Wednesday, March 23, 2011

Skeeter and Questions of a Muppet Canon

I've been FINALLY catching up on reading The Muppet Show Comic Book. Currently I'm reading the storyline "Family Reunion," which sees Scooter's twin sister Skeeter working backstage at the Muppet Theatre. She's a fantastic character, probably the most well-rounded and purely fun female character they've ever had with the main Muppets, and I would love to see her come back again and balance out the cast. The dynamic with her around shifts a bit, but in a fun and energetic way.

The only thing that bugs me about this story is that Skeeter is only referred to once by name, at the very end (signing a letter), per some weird agreement between Disney and Boom Studios (who was, until recently, doing an awesome job of handling the Muppet comics). Writer Roger Langridge (who is brilliant) also makes an interesting choice in framing each issue with a sort of celestial, Greek godlike version of Statler and Waldorf playing a chess-like game and introducing chaos into the Muppet Theatre. It gives the story an air of fantasy that raises the question of whether or not this story is happening in continuity--or, as Langridge much more prosaically put it, "it's as real as you want it to be." (What's weird is that, despite whatever agreement, the back of the trade paperback loudly trumpets THE RETURN OF SKEETER!)

I was thinking, though--as other, poorer comic book universes force you to do these days--about what, exactly, the Muppet continuity is. One of the things I've always liked about the Muppets is the conceit that the characters are the "real" performers, and that the projects they've worked on have been just that: projects. I love that The Muppet Movie uses the device where the Muppets themselves are watching a movie they've made about themselves, which Kermit assures Robin is "sort of approximately" the real story of how the Muppets started.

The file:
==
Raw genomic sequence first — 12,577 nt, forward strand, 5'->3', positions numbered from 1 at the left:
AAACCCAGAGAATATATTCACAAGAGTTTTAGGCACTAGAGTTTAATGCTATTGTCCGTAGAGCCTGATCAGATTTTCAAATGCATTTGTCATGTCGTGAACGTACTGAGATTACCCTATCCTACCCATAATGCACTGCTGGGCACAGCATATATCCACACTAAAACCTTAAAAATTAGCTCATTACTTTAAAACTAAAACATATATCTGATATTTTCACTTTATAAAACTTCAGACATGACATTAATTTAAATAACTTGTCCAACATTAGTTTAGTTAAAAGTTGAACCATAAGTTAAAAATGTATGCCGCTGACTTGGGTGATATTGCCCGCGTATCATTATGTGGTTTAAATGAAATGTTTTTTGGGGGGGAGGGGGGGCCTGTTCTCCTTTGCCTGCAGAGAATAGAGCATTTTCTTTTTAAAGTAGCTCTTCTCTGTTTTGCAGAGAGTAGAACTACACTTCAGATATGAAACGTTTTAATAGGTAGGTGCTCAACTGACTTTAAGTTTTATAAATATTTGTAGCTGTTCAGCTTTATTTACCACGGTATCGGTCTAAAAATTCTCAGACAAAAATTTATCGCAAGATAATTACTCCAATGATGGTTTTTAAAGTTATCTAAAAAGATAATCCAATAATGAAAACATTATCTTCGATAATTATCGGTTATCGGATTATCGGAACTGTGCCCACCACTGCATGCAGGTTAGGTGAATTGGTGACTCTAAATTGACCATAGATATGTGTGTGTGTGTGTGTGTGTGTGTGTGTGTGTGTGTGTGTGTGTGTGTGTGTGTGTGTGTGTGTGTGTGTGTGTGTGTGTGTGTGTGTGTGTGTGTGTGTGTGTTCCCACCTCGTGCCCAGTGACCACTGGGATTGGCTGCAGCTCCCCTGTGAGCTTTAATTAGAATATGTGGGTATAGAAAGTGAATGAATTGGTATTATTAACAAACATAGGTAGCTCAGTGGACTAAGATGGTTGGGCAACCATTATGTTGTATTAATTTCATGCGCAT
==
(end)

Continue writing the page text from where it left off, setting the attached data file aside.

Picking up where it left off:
The Muppet writers themselves have had fun over the years with the idea of "real" Muppet continuity. I remember when I was a kid reading Muppet Magazine (how I wish I still had those!) and the clashing in Kermit's editorial and Piggy's advice column over whether or not the two were actually married since, in The Muppets Take Manhattan, Piggy switched the ministers. ("I thought Gonzo was going to play the minister.")

The "Family Reunion" story brings up two lingering questions, then: did Muppet Babies actually happen "in canon" and whatever happened to Skeeter? Michael Frith, the great Muppet artist, was quoted in another issue of Muppet Magazine as saying that Skeeter grew up to be an explorer and was never seen again after an expedition to the jungles of the Amazon (and the comic alludes to her career exploring the globe). The comic book also reveals that she's an assistant to a world famous private eye.

As for Muppet Babies really happening, that was a fantasy sequence in The Muppets Take Manhattan, which is just a movie the Muppets starred in (again, editorials in Muppet Magazine) and which spawned a cartoon series. So Muppet Babies isn't "real" as far as a Muppet canon goes, I would assume.

Of course, none of this really matters, does it? The idea of canon is philosophically interesting, but the story is much more important. What I'm more interested in is that Skeeter makes a great addition to the Muppet troupe, and I really think the people currently in charge of the Muppets should think seriously about making her part of the actual group. How about Karen Prell to perform her? Or Fran Brill?

It's long past time for this character.

1 comment:

Devilham said...

it's actually long past time that The Muppet Show was brought back, in it's original format....I loved that show as a kid (and later, in reruns or some such thing, as an adult), and am certain that my son would enjoy the quirky humor of the muppet show (he's a little snarkster at heart, I just know it)